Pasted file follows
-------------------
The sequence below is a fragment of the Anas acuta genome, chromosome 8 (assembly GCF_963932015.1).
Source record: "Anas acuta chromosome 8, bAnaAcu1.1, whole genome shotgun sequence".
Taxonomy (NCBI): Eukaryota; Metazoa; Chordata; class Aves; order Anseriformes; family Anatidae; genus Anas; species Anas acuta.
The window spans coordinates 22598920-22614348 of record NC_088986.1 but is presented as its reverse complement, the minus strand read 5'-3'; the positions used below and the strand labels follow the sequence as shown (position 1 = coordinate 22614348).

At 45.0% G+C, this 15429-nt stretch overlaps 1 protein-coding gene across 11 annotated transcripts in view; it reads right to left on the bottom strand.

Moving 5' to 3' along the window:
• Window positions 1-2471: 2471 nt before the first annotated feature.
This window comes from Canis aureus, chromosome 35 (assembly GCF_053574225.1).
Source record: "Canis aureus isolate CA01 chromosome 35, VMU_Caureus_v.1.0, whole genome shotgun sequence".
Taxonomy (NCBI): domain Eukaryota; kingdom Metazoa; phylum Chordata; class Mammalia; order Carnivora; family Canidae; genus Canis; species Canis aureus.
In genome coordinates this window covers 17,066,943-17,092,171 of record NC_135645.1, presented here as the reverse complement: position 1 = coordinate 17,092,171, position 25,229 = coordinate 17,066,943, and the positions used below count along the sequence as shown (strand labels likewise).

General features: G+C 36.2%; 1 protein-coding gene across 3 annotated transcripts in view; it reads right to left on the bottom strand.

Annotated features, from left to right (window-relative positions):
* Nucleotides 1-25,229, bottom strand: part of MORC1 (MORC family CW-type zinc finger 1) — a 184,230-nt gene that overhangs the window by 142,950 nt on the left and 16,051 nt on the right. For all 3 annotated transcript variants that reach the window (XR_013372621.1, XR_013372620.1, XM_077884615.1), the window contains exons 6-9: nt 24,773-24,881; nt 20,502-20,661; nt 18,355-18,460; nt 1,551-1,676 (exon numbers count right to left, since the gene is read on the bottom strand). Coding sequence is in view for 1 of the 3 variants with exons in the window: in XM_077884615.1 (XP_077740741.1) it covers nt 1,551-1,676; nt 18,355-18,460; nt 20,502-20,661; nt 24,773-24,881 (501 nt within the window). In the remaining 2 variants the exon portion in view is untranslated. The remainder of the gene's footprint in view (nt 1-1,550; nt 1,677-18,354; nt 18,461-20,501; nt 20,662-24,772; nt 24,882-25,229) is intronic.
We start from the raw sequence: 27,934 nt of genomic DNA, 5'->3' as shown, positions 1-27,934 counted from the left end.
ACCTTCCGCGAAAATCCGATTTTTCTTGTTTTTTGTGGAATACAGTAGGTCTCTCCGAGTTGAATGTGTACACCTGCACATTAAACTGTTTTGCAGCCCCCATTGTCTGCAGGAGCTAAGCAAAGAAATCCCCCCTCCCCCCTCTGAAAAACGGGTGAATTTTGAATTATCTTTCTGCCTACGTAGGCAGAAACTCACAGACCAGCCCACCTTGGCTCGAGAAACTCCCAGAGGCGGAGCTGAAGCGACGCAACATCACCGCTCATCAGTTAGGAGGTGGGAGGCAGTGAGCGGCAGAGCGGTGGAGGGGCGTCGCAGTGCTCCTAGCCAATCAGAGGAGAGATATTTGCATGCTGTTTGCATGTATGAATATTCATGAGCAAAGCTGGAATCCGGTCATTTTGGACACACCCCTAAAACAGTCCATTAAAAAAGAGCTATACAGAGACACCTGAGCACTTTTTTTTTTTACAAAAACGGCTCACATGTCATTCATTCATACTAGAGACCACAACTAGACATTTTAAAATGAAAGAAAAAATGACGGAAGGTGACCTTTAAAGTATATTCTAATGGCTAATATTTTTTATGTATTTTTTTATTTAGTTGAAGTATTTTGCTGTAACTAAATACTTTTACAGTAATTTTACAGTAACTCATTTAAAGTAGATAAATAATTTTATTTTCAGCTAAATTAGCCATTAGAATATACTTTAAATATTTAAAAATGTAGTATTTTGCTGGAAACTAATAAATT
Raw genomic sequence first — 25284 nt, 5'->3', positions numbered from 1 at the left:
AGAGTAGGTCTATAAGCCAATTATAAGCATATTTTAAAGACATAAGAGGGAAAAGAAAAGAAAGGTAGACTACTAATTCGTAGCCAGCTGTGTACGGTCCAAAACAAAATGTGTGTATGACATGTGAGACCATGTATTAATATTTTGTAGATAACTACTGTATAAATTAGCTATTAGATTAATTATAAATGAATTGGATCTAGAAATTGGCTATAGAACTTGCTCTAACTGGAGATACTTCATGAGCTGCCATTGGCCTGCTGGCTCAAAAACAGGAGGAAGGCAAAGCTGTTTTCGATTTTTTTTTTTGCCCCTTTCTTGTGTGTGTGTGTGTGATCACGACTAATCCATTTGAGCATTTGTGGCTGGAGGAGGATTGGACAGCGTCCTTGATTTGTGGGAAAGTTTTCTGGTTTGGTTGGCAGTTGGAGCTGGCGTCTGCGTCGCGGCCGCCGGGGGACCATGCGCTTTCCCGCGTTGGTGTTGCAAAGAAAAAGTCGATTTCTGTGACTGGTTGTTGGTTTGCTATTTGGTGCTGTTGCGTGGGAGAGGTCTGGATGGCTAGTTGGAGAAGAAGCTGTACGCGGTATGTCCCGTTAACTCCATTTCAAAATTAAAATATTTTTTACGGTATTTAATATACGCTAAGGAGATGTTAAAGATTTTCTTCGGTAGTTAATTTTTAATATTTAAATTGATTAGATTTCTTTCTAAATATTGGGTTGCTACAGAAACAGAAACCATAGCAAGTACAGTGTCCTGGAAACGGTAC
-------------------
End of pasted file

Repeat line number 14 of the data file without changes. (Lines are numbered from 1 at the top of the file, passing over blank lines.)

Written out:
* Nucleotides 1-25,229, bottom strand: part of MORC1 (MORC family CW-type zinc finger 1) — a 184,230-nt gene that overhangs the window by 142,950 nt on the left and 16,051 nt on the right. For all 3 annotated transcript variants that reach the window (XR_013372621.1, XR_013372620.1, XM_077884615.1), the window contains exons 6-9: nt 24,773-24,881; nt 20,502-20,661; nt 18,355-18,460; nt 1,551-1,676 (exon numbers count right to left, since the gene is read on the bottom strand). Coding sequence is in view for 1 of the 3 variants with exons in the window: in XM_077884615.1 (XP_077740741.1) it covers nt 1,551-1,676; nt 18,355-18,460; nt 20,502-20,661; nt 24,773-24,881 (501 nt within the window). In the remaining 2 variants the exon portion in view is untranslated. The remainder of the gene's footprint in view (nt 1-1,550; nt 1,677-18,354; nt 18,461-20,501; nt 20,662-24,772; nt 24,882-25,229) is intronic.